This article explores the intersections of the force of re-enslavement and the law of "slavery" in Santo Domingo during the reign of General Ferrand, which lasted from 1804 to 1809. As the historian Yves Benot (2006:93-99) has shown, the abandonment of emancipation by Napoleon's Consular government provoked considerable opposition in metropolitan France among those who condemned slavery, racism, and colonialism (though not always all three together). In Santo Domingo, a different form of opposition emerged: that of freed people who sought to preserve their liberty. The very uncertainty of their condition, as much as the abject deprivation that they so feared, gave them a visceral appreciation for liberty. It is their actions--often in vain, occasionally with success--that animate this article.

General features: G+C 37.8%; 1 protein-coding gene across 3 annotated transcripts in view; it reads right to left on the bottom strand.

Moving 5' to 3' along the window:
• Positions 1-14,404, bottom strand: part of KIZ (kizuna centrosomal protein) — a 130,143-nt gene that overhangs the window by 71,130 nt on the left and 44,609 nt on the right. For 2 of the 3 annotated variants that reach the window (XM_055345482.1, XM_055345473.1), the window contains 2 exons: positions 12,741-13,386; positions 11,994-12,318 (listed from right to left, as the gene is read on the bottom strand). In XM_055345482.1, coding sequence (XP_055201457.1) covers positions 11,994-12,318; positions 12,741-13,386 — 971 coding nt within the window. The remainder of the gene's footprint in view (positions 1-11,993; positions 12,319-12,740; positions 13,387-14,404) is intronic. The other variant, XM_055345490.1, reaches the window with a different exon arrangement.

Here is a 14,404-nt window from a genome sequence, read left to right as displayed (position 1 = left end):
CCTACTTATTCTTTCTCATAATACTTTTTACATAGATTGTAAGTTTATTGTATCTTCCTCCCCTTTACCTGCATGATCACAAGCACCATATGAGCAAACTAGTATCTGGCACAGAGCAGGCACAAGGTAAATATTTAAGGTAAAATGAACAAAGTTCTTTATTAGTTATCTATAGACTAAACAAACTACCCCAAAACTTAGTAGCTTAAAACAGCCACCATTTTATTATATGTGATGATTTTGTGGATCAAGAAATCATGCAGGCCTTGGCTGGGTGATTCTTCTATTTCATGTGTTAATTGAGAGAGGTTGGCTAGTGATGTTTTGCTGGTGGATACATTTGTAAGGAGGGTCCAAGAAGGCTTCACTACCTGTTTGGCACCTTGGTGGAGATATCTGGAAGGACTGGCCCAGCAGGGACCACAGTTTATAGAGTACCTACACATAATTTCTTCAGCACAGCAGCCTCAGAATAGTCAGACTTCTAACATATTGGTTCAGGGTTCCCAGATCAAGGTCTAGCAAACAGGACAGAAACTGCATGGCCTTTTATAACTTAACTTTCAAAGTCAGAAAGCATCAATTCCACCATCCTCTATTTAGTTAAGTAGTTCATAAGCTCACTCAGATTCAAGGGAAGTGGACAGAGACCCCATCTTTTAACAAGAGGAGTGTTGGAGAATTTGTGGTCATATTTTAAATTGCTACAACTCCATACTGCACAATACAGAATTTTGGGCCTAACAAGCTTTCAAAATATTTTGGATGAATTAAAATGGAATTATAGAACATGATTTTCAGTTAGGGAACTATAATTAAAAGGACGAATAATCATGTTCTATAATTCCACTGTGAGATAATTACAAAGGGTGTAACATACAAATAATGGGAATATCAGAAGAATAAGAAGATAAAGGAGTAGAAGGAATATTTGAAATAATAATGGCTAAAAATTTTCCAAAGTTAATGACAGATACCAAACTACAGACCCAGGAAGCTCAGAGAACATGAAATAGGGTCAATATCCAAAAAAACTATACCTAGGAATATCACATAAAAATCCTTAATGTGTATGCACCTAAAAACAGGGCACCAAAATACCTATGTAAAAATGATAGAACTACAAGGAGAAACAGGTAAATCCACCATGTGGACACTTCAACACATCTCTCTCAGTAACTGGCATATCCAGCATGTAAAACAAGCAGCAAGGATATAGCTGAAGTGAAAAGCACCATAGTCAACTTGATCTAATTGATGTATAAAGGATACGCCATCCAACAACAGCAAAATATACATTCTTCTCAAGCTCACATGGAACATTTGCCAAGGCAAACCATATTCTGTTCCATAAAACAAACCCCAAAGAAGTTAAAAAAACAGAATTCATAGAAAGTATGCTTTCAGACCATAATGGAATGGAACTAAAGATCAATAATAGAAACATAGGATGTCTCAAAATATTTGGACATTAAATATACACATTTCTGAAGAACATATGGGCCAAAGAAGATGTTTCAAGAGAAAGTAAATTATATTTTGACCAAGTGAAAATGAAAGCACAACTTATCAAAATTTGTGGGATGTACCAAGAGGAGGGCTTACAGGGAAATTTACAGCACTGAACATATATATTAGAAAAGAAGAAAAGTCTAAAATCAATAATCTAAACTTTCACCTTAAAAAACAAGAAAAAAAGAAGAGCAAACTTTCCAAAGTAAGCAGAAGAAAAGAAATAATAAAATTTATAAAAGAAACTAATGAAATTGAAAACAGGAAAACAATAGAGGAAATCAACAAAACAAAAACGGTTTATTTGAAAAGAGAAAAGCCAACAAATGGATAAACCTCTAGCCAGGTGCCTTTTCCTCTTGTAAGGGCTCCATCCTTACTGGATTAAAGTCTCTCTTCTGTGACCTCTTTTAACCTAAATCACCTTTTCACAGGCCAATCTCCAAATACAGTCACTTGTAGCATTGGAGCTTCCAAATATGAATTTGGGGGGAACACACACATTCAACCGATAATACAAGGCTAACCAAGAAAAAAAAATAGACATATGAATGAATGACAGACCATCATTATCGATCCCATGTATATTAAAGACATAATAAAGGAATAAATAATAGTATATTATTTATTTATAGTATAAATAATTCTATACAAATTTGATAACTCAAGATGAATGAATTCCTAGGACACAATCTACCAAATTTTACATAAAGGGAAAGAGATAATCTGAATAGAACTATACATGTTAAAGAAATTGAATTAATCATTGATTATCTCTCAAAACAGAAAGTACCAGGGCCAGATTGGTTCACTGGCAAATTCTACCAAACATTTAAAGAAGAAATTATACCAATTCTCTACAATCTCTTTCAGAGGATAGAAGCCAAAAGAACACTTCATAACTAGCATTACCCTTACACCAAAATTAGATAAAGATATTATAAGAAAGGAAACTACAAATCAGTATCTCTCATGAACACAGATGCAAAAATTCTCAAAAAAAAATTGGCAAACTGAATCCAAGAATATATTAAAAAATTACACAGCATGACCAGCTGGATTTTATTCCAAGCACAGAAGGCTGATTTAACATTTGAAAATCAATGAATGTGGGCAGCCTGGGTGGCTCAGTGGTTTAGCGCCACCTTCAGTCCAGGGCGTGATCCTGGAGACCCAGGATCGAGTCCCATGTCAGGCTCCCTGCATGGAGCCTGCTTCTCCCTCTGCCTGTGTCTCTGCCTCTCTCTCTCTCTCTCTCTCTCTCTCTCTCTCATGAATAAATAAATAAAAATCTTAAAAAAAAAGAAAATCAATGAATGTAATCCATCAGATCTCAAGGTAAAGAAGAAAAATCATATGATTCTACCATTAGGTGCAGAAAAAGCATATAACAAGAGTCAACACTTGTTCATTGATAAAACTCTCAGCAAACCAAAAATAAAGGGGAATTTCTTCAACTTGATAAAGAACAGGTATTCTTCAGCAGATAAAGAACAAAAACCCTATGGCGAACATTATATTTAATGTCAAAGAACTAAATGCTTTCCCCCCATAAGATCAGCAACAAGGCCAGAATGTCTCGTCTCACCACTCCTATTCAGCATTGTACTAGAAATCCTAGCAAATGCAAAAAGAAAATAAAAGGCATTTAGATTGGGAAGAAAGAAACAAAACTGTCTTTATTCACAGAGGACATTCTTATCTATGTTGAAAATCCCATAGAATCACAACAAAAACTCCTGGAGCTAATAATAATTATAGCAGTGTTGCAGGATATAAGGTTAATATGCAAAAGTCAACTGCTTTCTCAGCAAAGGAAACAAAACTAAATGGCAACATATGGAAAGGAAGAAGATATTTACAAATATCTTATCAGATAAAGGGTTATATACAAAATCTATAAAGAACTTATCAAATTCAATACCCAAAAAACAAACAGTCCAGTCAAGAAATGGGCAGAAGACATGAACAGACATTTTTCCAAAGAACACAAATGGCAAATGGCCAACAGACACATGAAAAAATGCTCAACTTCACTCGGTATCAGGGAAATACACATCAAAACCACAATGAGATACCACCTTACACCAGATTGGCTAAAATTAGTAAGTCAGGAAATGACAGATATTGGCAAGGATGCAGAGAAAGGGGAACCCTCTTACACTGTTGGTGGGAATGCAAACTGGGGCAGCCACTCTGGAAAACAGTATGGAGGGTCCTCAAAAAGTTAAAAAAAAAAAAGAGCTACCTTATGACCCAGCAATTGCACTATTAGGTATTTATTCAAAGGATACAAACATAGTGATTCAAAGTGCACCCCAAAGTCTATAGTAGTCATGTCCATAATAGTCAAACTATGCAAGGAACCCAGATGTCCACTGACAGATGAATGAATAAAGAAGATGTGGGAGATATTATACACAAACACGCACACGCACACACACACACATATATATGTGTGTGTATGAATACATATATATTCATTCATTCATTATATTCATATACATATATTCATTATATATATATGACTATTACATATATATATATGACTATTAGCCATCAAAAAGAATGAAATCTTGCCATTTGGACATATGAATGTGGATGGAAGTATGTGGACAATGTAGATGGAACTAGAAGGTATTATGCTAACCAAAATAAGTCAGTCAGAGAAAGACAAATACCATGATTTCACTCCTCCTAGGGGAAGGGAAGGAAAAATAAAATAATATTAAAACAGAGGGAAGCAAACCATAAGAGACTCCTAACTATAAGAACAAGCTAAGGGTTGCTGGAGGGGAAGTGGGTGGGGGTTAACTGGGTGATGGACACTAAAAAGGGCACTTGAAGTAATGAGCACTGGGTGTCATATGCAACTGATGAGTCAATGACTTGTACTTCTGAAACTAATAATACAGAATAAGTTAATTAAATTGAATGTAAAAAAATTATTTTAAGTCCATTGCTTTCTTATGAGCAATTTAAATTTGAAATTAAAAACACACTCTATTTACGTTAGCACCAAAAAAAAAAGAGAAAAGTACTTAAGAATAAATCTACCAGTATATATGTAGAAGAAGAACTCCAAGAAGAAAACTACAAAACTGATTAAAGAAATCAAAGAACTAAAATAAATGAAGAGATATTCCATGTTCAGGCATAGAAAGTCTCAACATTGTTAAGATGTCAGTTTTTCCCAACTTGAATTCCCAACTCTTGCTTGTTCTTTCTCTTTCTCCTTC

"The General in Chief [Leclerc] had ... the double task of reestablishing [in Saint-Domingue] legitimate authority by the force of arms and by that of Laws. The Second [task] was perhaps still more difficult than the first, since it was necessary to complete it in the tumult of the Camps." (12) In a report to Paris composed on February 25, 1803, one anonymous observer of the upheaval in Hispaniola hinted at the intertwined nature of "law" and "force" in slave societies and the extraordinary amount of the latter that was needed to re-impose a slaveholding legal order on thousands of individuals who had taken up arms to avoid a return to servitude. This in turn attests to the violence and tortuous legal logic that were at the heart of all American slave societies. In societies predicated upon the forced servitude of some of their members, conflicts often emerged between these two pillars of "force of arms" and "laws," as "existing relations of force," in Rebecca Scott's (2009:134) words, ultimately undergirded master-slave relations. (13)